Analysis of the factors influencing customer adoption of internet banking in Nairobi
Njeru, Agnes Karimi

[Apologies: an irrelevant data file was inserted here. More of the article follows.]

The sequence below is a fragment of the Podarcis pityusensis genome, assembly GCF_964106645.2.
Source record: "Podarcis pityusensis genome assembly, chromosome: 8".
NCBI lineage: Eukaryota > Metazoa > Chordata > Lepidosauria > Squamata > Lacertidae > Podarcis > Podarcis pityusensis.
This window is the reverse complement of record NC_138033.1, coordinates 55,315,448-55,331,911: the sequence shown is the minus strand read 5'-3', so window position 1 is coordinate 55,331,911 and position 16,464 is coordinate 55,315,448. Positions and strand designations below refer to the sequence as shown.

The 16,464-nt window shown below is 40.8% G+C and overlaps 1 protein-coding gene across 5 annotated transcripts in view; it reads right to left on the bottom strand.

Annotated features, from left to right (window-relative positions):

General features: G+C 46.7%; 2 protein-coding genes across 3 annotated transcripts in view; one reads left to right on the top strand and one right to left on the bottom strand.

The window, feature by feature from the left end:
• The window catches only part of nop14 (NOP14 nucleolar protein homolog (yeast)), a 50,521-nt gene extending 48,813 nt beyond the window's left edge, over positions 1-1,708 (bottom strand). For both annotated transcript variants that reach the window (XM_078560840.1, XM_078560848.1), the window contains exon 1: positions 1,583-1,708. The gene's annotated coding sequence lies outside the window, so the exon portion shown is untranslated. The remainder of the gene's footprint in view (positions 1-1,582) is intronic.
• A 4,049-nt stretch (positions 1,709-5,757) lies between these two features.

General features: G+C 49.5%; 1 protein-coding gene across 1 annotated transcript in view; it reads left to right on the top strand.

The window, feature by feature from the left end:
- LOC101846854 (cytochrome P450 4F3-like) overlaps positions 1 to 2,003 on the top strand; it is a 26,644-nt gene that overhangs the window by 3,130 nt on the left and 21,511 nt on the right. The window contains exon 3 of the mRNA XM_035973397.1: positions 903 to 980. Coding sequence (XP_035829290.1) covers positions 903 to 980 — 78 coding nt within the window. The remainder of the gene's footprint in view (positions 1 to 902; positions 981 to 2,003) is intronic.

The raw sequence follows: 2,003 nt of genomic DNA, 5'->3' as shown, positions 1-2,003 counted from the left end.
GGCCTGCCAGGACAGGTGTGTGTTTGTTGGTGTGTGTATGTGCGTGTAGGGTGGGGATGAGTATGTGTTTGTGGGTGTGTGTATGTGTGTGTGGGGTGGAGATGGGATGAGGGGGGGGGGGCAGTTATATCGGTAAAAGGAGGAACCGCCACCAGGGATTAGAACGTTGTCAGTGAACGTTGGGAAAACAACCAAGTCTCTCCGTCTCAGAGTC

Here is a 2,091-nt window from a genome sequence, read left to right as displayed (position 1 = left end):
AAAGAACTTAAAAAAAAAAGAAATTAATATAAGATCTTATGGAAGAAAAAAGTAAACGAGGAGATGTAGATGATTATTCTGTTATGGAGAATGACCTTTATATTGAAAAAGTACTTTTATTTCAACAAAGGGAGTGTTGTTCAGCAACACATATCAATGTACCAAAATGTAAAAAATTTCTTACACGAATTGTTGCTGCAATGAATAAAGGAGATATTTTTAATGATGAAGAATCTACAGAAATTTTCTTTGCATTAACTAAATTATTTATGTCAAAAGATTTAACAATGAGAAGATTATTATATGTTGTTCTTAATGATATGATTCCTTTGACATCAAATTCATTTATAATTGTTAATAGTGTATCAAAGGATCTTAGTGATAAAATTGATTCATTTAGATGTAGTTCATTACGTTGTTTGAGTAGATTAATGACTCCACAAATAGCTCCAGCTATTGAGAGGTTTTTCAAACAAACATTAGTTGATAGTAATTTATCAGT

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The adoption of internet banking as a platform for offering banking services is on a steady rise globally. The purpose of this study was to examine the factors influencing customer adoption of internet banking in Kenya. The study utilized an Integrated Model Framework to investigate the factors that influence customer adoption of internet banking in Kenya. Variables were drawn from traditional models that offered separate and theoretically sound constructs, namely; Theory of Perceived Risk, Technological Acceptance Model, Theory of Planned Behavior, Theory of Reasoned Action, Diffusion of Innovation Theory and the ABC Model of Attitudes. The scope of the research was Kenyans who held an account with any of the commercial banks in Kenya between March and April 2017. Questionnaires were distributed to customers either inside banking halls or while entering or leaving the banking hall in sampled bank branches. A sample size of 384 customers was used. Data was analysed using SPSS software where various data analysis techniques including Descriptive statistics, Pearson’s Correlation Coefficients and Multiple Regression Analysis were employed. Results revealed that 47.1% of the respondents had adopted internet banking (IB) as of April 2017. Similarly, only 14.5% of the respondents had used IB frequently enough to infer full adoption. The model used in this study explained 40.9% of the variance in Adoption of Internet Banking in Nairobi. Further, Perceived Risk Facets, Diffusion of Innovation Factors, Technological Acceptance Factors, Planned Behavior Factors and Attitude were found to be predictors of Adoption of Internet Banking by customers in Nairobi. Perceived Risk Facet was found to be a negative predictor of internet banking adoption while all the other factors were found to be positive predictors of internet banking. The research may give some guidance to banks, KBA, CBK, Government of Kenya and other policy makers. For instance, policy makers may want to come up with policies and systems that mitigate risk associated with IB use thereby increasing its adoption and use. This research attempted to fill the knowledge gap existing regarding factors influencing customer adoption of internet banking in Kenya. The study suggests further research in the area to explore more factors that can explain the customer adoption of IB in Kenya as the overall research model did not explain most of the variance in the adoption of IB, suggesting that other factors exist that could account for adoption of IB in Kenya.